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To Not Go To A Wedding?

(91 Posts)
AnnaMagdalene Thu 09-Jul-15 09:49:09

The date is not yet set, so I'm not in the position where I have to make an immediate decision.

My stepdaughter has recently announced her engagement to her long term boyfriend. We've been told that they'll get married 'abroad somewhere.' My husband and I were told it would probably be next summer. However she told my husband's brother it would probably be in summer 2017.

The reasons why I'm not looking forward to his event are:-

I've never really liked her boyfriend, though I've tried to get to know him and realise he has got some real virtues. He's hardworking and energetic. I think it's partly that his politics are right wing and authoritarian. For example during one of the first time that we met he commented on a news story involving the death of a man who'd been caught up in a demonstration, and died in the hands of the police, that the man had clearly been 'out to cause trouble', that he knew these things because of his experience in the cadet force and/or Territorial Army. (An inquest later found that the death was 'unlawful killing.'

My husband and I are actually of quite an 'alternative' generation. Our contemporaries didn't really go in for weddings. Often we didn't get married at all - or only did it after children arrived to secure the legal side of things, and then in a very informal low-key, low cost way. So both of us find long engagements and elaborate weddings a bit weird. Though of coursewe understand that lots of people opt to do it that way

My husband's retired now and I am on a low income. So turning up to some destination abroad, will essentially mean that any alternative holiday we might take that summer is scuppered. The flight and hotel for ourselves and our daughter -who'll be an impoverished student by then - would be a signficant cost.

I'm an introvert who drinks almost no alcohol. I can enjoy small parties and conversations with little groups of people about any topic of mutual interests. Big bashes with loud music where you have to shout to make conversation. I can manage this for a few hours when socially necessary, but being trapped in these situations for long periods is quite stressful. I don't really know my stepdaughter's current friends. She's dropped most of her old friends because they don't really like her boyfriend and he doesn't like them.

Despite the fact that I have been with my husband for over twenty years and was not involved in the breakdown of his previous marriage, his former wife - my stepdaughter's mother - will not make eye contact with me or speak to me. She blanks me instead. Inevitably this makes any social occasion at which we are present, very uncomfortable. (There has been one earlier wedding of a mutual friend, where we were both present, and she wouldn't acknowledge me in any way. It as uncomfortable and distressing.)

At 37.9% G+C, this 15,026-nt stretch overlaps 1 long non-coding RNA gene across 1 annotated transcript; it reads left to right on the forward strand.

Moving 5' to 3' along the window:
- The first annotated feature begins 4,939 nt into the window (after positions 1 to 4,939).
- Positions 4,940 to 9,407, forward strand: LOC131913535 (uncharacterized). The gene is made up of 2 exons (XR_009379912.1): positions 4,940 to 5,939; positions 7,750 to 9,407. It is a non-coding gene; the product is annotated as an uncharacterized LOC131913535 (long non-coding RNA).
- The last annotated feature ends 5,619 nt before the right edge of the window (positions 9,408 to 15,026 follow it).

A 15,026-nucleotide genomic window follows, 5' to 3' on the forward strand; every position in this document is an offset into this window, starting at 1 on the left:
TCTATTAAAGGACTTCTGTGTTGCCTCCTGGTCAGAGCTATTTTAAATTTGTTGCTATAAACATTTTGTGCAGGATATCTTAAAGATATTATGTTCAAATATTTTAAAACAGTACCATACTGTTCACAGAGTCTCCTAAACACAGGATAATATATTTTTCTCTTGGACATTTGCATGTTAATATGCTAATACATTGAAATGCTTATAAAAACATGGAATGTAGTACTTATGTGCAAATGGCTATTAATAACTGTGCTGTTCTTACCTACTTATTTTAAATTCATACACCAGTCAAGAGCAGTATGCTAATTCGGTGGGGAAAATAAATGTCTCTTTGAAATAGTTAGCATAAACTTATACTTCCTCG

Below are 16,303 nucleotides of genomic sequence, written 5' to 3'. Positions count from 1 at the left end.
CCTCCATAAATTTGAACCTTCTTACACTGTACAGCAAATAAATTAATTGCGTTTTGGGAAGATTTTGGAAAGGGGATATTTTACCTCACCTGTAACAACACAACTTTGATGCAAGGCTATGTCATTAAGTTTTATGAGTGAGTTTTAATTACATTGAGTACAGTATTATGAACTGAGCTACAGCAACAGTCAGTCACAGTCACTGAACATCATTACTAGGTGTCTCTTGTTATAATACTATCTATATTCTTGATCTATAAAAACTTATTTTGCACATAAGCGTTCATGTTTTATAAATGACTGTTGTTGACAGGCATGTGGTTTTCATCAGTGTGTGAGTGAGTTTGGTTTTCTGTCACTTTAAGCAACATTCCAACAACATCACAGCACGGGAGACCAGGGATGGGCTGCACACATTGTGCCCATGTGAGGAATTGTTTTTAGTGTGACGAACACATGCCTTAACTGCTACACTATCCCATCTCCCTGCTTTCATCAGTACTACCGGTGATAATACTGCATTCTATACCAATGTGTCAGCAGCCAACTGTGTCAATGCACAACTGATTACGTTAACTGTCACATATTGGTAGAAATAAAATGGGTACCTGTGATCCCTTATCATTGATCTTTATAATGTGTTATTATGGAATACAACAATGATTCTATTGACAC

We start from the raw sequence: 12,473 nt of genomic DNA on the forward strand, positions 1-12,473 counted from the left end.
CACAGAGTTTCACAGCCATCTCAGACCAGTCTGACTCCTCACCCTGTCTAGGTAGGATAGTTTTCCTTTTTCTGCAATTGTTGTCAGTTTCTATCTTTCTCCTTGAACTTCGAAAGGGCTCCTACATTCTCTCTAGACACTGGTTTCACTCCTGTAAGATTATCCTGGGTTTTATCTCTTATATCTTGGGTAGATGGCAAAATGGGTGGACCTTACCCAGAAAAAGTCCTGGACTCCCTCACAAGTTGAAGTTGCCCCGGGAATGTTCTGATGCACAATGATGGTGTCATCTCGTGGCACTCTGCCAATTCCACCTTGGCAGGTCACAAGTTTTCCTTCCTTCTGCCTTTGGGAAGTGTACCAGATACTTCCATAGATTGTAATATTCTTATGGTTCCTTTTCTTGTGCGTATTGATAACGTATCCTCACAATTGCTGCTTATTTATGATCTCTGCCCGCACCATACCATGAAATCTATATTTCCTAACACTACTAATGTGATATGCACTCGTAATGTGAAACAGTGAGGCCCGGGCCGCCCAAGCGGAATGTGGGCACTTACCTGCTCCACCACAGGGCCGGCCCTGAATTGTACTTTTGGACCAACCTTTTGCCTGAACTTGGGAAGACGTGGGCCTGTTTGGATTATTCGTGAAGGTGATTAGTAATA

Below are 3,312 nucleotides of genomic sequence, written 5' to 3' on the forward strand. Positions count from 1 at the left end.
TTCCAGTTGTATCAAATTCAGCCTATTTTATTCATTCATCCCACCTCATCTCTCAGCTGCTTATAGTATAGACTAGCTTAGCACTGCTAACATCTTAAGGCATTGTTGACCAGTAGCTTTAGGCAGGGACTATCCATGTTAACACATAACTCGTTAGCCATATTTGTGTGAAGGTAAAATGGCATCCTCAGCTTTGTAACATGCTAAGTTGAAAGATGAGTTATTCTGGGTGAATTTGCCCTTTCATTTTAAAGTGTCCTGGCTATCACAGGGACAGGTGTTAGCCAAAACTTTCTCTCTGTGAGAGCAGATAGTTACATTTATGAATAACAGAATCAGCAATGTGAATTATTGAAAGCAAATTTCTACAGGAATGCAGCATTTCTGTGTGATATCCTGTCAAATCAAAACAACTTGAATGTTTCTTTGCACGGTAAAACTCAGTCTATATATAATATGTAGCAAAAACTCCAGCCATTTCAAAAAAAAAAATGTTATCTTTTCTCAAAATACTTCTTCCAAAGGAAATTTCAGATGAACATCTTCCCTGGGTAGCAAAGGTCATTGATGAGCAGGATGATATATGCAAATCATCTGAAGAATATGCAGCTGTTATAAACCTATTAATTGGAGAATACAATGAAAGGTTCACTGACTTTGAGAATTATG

I would happily attend any registry office-based or other wedding-related event in the UK. It's just the thought of the greater duration and preparation for something abroad that distresses me.

How would other people approach this?

whois Thu 09-Jul-15 09:54:31

If you consider you and your husband a family unit, and he would like you there, then I think you should go.

The reasons you've given as to why you don't want to go aren't great to be honest. it's your husbands daughter, quite a major part of his life!

Shesparkles Thu 09-Jul-15 09:54:47

What are your husband's thoughts?

ThinkIveBeenHacked Thu 09-Jul-15 09:55:57

I think you should show some support and solidarity to your Husband and attend his daughters wedding.

Your reasons are petty and childish.

NerrSnerr Thu 09-Jul-15 09:58:17

Does your husband want to go?

I'd be very upset if my step mum didn't go to my wedding for those reasons.

MidniteScribbler Thu 09-Jul-15 09:58:52

I'm normally in support of people who don't want to attend destination weddings, but this is your husband's daughter. Your reasons for not wanting to go are pathetic (you don't like long engagements? What the fuck has it got to do with how long they want to be engaged?). Suck it up and support your husband and his daughter.

HermioneWeasley Thu 09-Jul-15 10:00:37

You've been her step mother for 20 years and you're considering not going to her wedding because you don't like her fiance's politics (mainstream, not BNP) and your contemporaries were too cool and groovy to get married.


Lottapianos Thu 09-Jul-15 10:01:02

Your reasons are not 'petty and childish'. I understand why you wouldnt' want to go and would feel the same in your situation, especially since it sounds like a destination wedding rather than something that will be over in a few hours.

However, for me, it would come down to whether my husband really wanted me there - if it meant a lot to him, then I would do it. Do you feel that you can talk to him about your concerns?

MrsLeighHalfpenny Thu 09-Jul-15 10:02:05

What everyone else said. Go. How would you feel if it was your DD getting married and not your DSD?

WinterOfOurDiscountTents15 Thu 09-Jul-15 10:02:31

Alternative generation? No such thing, an entire generation cant be alternative, its oxymoronic. Very flimsy excuses.

If you dont want to go, dont go. But yabu for trying to come up with as many excuses as possible.

LadyMaryofDownton Thu 09-Jul-15 10:02:47

It's your Husbands daughter, you should attend. Believe me there's bee plenty if Weddings I didn't want to go to but I supported my husband by going and not complaining about it.

Like you say it's a bit early in the day to be worrying about it. Try and be pleased for your step daughter and worry about the details when you need to, life's to short.